Submitted to: National Cotton Council Beltwide Cotton Conference
Publication Type: Proceedings
Publication Acceptance Date: 2/15/1998
Publication Date: N/A
Interpretive Summary: A new national network (NEXRAD) of weather radars can detect the amount of precipitation and storm movement. The doppler weather radars can also detect insects, birds, and bats, but cannot yet discriminate them from precipitation. A study was conducted in south-central Texas to determine the effect of flying insects on doppler weather radar reflectivity and velocity during episodes of peak insect migration. Higher concentrations of flying insects in clear air were associated with increased radar reflectivity. Clear-air radar reflectivity during peak insect migrations often falsely indicated light to moderate precipitation. Radar-estimated wind speeds deviated from measured wind speeds within a range that could be attributed to insect flight speed. These results suggest that the NEXRAD network of radars has good potential for providing agriculturally-useful information about pest insect migratory flights over large areas.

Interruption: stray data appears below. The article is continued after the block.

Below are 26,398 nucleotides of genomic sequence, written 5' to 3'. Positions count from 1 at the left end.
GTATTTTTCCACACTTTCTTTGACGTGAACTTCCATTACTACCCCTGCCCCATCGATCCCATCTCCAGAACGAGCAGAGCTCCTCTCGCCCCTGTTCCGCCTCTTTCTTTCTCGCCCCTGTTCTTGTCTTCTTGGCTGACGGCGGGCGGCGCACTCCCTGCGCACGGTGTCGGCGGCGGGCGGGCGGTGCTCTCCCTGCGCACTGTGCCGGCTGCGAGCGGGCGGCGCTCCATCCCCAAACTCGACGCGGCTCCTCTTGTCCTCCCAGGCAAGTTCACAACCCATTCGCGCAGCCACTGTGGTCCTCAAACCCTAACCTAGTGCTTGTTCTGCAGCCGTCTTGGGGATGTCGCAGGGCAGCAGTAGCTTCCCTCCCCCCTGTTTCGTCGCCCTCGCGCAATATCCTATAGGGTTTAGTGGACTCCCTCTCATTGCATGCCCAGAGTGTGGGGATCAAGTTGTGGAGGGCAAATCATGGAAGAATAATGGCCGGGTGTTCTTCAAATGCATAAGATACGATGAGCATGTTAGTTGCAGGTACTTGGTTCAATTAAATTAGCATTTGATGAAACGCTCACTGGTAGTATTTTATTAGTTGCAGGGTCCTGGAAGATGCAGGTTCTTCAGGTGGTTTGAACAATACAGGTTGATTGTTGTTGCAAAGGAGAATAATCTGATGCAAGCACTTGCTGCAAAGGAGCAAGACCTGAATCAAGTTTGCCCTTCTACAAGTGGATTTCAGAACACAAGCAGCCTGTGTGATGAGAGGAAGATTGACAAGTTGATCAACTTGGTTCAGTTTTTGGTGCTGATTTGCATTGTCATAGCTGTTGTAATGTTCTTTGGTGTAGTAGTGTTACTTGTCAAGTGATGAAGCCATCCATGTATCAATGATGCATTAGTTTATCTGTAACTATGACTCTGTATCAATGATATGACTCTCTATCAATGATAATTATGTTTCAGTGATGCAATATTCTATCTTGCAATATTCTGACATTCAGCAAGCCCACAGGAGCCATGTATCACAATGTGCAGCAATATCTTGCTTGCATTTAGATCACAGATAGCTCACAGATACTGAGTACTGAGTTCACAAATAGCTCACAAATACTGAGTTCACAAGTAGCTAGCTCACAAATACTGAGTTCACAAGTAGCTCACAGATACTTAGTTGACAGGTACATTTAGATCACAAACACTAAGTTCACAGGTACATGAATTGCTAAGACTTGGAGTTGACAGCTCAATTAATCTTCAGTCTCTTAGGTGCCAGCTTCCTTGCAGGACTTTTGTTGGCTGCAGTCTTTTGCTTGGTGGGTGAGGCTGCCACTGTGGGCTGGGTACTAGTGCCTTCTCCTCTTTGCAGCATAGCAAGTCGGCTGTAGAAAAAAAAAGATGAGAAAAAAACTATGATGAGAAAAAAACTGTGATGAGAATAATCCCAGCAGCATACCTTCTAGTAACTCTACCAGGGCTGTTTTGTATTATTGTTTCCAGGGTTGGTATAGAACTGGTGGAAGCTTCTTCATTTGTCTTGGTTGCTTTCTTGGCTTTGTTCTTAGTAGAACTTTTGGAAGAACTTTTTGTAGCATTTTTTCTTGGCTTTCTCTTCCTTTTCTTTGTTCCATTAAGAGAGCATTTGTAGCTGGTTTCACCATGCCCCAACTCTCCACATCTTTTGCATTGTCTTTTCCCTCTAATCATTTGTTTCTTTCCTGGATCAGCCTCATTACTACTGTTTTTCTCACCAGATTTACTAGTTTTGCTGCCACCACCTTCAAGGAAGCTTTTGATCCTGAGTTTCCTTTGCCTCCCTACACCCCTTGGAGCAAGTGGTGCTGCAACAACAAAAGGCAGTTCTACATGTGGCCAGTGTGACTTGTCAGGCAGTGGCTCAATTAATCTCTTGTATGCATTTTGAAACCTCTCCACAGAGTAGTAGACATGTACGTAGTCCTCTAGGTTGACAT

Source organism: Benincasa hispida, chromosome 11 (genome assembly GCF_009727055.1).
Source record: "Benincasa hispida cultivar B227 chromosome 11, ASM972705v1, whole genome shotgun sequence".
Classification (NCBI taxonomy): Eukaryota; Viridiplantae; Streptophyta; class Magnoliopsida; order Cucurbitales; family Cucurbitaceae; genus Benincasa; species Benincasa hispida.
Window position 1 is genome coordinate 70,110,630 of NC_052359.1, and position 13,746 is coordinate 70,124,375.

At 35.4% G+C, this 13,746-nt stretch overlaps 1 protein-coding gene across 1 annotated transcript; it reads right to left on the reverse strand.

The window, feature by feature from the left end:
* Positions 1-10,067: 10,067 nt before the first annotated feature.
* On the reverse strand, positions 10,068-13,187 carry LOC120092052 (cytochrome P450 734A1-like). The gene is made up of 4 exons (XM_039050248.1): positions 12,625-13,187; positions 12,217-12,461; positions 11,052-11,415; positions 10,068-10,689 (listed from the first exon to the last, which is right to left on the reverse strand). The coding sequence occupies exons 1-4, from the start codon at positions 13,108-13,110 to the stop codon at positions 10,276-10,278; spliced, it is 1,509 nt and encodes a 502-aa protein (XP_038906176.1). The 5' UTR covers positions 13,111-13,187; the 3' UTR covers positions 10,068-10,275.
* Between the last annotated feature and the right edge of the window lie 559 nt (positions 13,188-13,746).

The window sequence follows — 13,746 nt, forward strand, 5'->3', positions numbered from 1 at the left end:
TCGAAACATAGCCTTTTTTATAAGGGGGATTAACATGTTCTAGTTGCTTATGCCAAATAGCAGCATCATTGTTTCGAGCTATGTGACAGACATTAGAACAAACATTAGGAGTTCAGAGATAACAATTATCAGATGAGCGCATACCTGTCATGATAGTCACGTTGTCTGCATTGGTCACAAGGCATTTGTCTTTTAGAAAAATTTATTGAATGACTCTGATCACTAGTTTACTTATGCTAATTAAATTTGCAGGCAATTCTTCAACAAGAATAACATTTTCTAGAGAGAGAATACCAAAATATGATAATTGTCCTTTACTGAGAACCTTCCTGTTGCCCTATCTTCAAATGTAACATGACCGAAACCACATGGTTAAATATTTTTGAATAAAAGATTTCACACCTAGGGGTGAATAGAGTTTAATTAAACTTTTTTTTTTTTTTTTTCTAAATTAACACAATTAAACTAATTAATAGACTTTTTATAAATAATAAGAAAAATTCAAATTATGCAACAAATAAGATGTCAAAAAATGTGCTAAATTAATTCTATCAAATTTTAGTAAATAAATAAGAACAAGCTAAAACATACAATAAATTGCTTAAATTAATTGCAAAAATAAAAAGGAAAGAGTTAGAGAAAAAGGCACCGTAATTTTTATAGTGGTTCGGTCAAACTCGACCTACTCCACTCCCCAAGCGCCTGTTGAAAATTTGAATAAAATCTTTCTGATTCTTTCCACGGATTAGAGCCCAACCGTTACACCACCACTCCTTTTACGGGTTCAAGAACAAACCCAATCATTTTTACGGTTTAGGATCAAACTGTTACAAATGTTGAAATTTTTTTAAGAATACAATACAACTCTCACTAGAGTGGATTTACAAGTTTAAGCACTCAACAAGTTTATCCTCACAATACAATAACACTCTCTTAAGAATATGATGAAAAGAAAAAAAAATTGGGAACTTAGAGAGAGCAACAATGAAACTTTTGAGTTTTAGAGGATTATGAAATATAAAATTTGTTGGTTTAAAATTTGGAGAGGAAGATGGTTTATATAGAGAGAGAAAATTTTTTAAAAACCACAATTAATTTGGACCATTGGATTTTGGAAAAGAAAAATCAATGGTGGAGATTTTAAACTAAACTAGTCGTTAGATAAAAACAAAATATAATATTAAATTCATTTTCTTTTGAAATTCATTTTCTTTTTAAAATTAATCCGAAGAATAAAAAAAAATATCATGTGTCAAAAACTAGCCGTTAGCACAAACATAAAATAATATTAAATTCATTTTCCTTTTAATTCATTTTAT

Technical Abstract: Targets such as flying insects, birds, and bats obscure the measurement of radar reflectivity and doppler velocity by weather radars. This study was conducted to determine the relationship of the concentration and velocity of adult bollworms, Helicoverpa zea (Boddie), and other similar-size targets with the base reflectivity and doppler velocity measured by the NEXRAD network of WSR-88D doppler weather radars. Relationships between entomological radar data, pilot balloon wind profile data, and WSR-88D reflectivity and doppler velocity data were investigated in the Lower Rio Grande Valley near the WSR-88D at Brownsville, Texas, and near the WSR-88D at New Braunfels, Texas, in the spring and summer of 1995 and 1996. Clear- air radar reflectivity often exceeded 4 dBZ, the lower reflectivity threshold on the WSR-88D radar display for precipitation-tracking mode. WSR-88D reflectivity was significantly correlated with the aerial concentration of adult bollworm-size targets. Doppler velocity was significantly correlated with the radial component of wind velocity, but the target velocity contributed to a mean bias of as much as 2.7 m/s. These results indicate that information about the local population dynamics and identity of migratory nocturnal insects can increase the accuracy of reflectivity and velocity measurements by WSR-88D radars, and lead to the development of algorithms which estimate the migratory flux of bollworms and other nocturnal insects.